Online reviews, blogs and social networks have given everyone with access to the internet a chance to be heard. An easy outlet to connect with people, share experiences and spread ideas.

The subsequent rise of bloggers and influencers quickly gained attention from savvy brands, keen to tap into their engaged audiences. The result has been a real shift in the traditional top-down advertising model, with more voices in the marketplace and a sense of levelling the playing field. A change that has been particularly felt in the fashion world.

The popularity of street style photography, documented by blogs like The Sartorialist was a strong precursor of the fashion consumer’s appetite for individual style. While some brands remained resistant, others quickly noticed the value of UGC, whether that was through sponsored blog posts or social hashtags like ASOS’ #Asseenonme.

Each season, Instagram influencers are becoming a more significant part of fashion marketing. 78 percent of brands implemented influencer marketing campaigns last year, according to a survey of 600 fashion industry professionals by Launchmetrics. Up from 65 percent the previous year.

The way customers seek products is changing. Whereas in the past, brand messages were broadcast to consumers undiluted and direct, customers are increasingly resisting this and want to be in control of the interaction. Brands are simultaneously discovering they can reach their audiences through influencers at a fraction of the cost of an advert of a glossy magazine which, while may hold prestige, is likely to have dwindling sales.

The latest magazine from the esteemed Business of Fashion, recognises this impact with its ‘Age of the Influencer’ issue. In the editor’s letter, Irman Amed explains fashion companies who long relied on traditional media to transmit their message have experienced a “rude awakening”.

He continues, “They must now live in conversation with the world. At best, brands can now only hope to influence the conversations that people are having about them — and to do so, they are enlisting a growing army of professional influencers who have become a new staple of digital marketing around the world.”

Influencers (with the right audience, aesthetic and tone of voice) are now deemed just as worthy recipients of a designer bag – or portion of marketing budget – as magazine editors. More than just worthy, necessary.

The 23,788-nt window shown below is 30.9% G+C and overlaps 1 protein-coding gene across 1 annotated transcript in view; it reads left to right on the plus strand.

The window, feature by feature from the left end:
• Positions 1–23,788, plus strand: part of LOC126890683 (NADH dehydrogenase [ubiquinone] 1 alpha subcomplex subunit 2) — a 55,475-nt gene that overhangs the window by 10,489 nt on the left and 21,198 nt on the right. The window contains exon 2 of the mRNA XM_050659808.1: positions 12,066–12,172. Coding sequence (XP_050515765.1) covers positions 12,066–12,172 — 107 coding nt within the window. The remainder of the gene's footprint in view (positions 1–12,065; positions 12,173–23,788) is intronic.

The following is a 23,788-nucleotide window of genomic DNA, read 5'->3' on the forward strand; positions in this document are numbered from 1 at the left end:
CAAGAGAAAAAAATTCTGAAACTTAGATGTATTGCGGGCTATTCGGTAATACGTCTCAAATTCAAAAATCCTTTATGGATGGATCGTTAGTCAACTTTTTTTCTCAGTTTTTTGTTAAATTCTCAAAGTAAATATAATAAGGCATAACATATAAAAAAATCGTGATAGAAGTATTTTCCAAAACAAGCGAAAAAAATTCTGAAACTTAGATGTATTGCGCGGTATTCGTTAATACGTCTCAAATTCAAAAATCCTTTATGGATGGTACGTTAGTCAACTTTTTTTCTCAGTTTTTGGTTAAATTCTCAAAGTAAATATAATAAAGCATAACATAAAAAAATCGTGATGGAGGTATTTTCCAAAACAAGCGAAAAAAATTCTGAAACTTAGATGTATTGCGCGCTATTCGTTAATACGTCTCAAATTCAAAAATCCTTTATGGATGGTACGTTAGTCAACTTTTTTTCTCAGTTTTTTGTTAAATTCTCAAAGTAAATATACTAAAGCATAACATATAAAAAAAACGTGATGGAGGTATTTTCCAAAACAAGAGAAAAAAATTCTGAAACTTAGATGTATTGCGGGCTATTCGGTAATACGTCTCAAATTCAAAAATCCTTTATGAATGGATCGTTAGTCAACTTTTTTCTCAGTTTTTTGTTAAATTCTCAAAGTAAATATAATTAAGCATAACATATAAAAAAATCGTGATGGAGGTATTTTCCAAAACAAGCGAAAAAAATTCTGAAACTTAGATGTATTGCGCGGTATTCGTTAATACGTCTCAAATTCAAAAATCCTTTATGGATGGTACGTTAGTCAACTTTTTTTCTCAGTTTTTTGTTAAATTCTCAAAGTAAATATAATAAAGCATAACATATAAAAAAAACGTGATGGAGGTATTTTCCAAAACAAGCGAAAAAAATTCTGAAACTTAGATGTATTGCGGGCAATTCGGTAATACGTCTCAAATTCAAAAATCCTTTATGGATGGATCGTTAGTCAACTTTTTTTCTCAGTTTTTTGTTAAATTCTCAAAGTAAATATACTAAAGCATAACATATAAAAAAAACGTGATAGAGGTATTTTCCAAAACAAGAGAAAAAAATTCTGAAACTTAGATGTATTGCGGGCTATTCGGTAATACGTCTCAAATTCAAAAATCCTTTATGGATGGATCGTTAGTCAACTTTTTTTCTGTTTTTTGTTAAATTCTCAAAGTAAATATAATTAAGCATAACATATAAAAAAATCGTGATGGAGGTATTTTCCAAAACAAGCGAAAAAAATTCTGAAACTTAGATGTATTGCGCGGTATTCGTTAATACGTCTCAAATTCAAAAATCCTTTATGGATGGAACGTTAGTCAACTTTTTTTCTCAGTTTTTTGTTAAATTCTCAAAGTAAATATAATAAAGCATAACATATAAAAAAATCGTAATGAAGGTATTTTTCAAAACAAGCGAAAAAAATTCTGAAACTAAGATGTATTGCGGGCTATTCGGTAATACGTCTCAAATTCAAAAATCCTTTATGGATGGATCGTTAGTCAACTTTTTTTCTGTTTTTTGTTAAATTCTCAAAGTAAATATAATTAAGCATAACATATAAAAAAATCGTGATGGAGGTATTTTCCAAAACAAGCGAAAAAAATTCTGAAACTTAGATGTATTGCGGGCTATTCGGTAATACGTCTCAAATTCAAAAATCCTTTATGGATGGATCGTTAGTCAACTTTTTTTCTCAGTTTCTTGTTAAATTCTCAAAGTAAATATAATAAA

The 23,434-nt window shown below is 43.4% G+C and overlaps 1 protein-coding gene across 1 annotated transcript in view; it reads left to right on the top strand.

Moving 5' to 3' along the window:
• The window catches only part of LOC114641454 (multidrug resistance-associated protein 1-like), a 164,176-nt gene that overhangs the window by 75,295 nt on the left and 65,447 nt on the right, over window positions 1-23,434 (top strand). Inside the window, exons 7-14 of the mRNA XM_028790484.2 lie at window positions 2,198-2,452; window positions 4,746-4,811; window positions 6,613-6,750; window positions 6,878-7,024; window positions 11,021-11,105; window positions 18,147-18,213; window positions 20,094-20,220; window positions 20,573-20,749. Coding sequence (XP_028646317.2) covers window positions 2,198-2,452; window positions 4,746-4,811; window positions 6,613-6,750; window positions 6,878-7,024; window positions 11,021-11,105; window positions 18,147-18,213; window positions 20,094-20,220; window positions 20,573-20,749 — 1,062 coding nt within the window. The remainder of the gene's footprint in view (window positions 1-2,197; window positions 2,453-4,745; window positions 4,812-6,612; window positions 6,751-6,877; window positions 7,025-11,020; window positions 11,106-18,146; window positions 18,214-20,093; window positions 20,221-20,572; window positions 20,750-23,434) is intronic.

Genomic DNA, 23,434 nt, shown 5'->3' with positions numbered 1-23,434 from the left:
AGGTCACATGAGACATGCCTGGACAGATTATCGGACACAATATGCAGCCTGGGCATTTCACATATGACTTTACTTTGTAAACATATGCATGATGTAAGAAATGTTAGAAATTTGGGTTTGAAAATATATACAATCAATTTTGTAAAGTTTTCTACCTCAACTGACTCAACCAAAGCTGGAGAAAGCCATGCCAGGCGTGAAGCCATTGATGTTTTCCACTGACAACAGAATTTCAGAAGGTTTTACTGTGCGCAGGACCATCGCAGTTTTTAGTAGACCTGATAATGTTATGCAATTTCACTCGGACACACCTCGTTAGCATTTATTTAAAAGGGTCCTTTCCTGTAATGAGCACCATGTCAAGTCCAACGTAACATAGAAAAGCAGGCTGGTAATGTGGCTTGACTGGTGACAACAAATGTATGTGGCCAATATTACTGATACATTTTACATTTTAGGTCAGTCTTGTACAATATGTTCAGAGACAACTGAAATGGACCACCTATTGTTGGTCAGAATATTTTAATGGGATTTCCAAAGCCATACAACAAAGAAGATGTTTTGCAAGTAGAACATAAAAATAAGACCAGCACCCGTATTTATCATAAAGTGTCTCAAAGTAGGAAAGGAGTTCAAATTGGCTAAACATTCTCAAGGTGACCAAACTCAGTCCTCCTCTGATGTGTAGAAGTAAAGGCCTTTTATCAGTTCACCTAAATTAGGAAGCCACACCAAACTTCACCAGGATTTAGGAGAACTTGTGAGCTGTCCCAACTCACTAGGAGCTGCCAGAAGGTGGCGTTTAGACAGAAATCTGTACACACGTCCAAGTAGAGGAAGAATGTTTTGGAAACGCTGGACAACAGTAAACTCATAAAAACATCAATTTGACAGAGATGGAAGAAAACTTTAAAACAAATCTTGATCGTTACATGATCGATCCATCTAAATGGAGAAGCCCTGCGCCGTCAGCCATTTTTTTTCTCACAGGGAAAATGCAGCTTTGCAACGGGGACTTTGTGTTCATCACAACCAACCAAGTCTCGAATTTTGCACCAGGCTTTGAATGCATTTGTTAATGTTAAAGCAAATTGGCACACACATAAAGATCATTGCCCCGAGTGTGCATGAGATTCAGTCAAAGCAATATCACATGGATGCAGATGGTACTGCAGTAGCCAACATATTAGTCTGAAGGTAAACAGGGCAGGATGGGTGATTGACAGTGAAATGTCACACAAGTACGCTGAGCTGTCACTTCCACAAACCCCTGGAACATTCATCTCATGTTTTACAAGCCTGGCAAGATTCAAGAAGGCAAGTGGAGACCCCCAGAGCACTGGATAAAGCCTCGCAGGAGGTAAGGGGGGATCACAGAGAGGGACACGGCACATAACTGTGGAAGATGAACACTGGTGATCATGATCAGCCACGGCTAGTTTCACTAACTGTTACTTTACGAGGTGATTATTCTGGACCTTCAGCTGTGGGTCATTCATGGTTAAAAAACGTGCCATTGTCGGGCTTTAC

There are fewer entry barriers here. It’s becoming easier for anyone with a flair for content creation, styling, community management and a smartphone to become an ambassador alongside editors and celebrities – and make it a viable career.

With this shift toward influencers, a two-way dialogue is established. If you consider an ad in a glossy magazine vs a product placement on an influencer’s feed, there is much more potential for the individual to share their personal experience of the product and for their followers to interact. Brands are no longer doing all of the talking.

Even catwalk shows, once a carefully constructed showcase for the fashion press, are now inundated with influencers, live streaming the event as it happens for their followers at home on the couch. They can write and publish their verdict as quickly as Suzy Menkes can and, even if it is on Twitter rather than Vogue, these varied voices can still have an impact. When Marc Jacobs sent white models with dreadlocks down the runway, a conversation around cultural appropriation was ignited.

As influencers are granted a ticket to the exclusive world of fashion, and take their followers along for the ride, audiences are assuming a less passive role in fashion. They are challenging the traditional hierarchy and marketers know they must adapt to survive.

While there have always been influential fashion figures and muses, there has never an opportunity to communicate with audiences so directly. Nor has there been the potential for these individuals to impact buying habits so immediately.

As Instagram makes it easier for consumers to take the leap from inspiration to purchase, with the introduction of shoppable tags and more recently with ‘book’ and ‘get tickets’ buttons for businesses, the platform’s power is only set to increase and influencers will unleash their potential to sell rather than purely inspire.

With social media amplifying the thoughts of everyday people and influencers, more voices are being heard and their choices scrutinised, bringing a greater sense of democracy to the fashion industry.

Aaron Brooks

Aaron Brooks


Aaron Brooks, Co-Founder of Vamp.